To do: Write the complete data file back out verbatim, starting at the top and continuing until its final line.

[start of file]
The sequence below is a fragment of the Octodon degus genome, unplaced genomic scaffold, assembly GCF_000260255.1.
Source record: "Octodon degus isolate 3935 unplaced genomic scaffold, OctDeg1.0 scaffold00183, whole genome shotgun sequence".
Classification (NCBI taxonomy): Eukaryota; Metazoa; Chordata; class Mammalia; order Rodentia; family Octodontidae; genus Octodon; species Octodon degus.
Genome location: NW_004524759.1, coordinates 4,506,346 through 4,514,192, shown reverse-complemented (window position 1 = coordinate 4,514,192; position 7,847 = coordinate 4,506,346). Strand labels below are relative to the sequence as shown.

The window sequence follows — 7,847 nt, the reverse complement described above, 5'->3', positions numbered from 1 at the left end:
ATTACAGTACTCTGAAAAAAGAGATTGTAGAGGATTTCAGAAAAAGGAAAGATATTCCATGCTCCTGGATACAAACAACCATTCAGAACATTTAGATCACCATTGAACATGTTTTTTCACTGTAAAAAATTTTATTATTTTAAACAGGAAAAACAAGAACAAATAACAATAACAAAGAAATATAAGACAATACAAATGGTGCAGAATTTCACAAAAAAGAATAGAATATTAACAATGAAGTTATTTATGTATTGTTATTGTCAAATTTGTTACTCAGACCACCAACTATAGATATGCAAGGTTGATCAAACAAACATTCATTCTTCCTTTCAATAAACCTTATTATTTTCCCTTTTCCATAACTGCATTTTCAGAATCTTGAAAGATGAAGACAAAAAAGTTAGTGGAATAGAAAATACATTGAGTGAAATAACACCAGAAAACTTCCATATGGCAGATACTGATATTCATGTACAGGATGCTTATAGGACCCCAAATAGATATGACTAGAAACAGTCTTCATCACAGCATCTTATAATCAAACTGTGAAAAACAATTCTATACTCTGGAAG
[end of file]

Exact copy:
The sequence below is a fragment of the Octodon degus genome, unplaced genomic scaffold, assembly GCF_000260255.1.
Source record: "Octodon degus isolate 3935 unplaced genomic scaffold, OctDeg1.0 scaffold00183, whole genome shotgun sequence".
Classification (NCBI taxonomy): Eukaryota; Metazoa; Chordata; class Mammalia; order Rodentia; family Octodontidae; genus Octodon; species Octodon degus.
Genome location: NW_004524759.1, coordinates 4,506,346 through 4,514,192, shown reverse-complemented (window position 1 = coordinate 4,514,192; position 7,847 = coordinate 4,506,346). Strand labels below are relative to the sequence as shown.

The window sequence follows — 7,847 nt, the reverse complement described above, 5'->3', positions numbered from 1 at the left end:
ATTACAGTACTCTGAAAAAAGAGATTGTAGAGGATTTCAGAAAAAGGAAAGATATTCCATGCTCCTGGATACAAACAACCATTCAGAACATTTAGATCACCATTGAACATGTTTTTTCACTGTAAAAAATTTTATTATTTTAAACAGGAAAAACAAGAACAAATAACAATAACAAAGAAATATAAGACAATACAAATGGTGCAGAATTTCACAAAAAAGAATAGAATATTAACAATGAAGTTATTTATGTATTGTTATTGTCAAATTTGTTACTCAGACCACCAACTATAGATATGCAAGGTTGATCAAACAAACATTCATTCTTCCTTTCAATAAACCTTATTATTTTCCCTTTTCCATAACTGCATTTTCAGAATCTTGAAAGATGAAGACAAAAAAGTTAGTGGAATAGAAAATACATTGAGTGAAATAACACCAGAAAACTTCCATATGGCAGATACTGATATTCATGTACAGGATGCTTATAGGACCCCAAATAGATATGACTAGAAACAGTCTTCATCACAGCATCTTATAATCAAACTGTGAAAAACAATTCTATACTCTGGAAG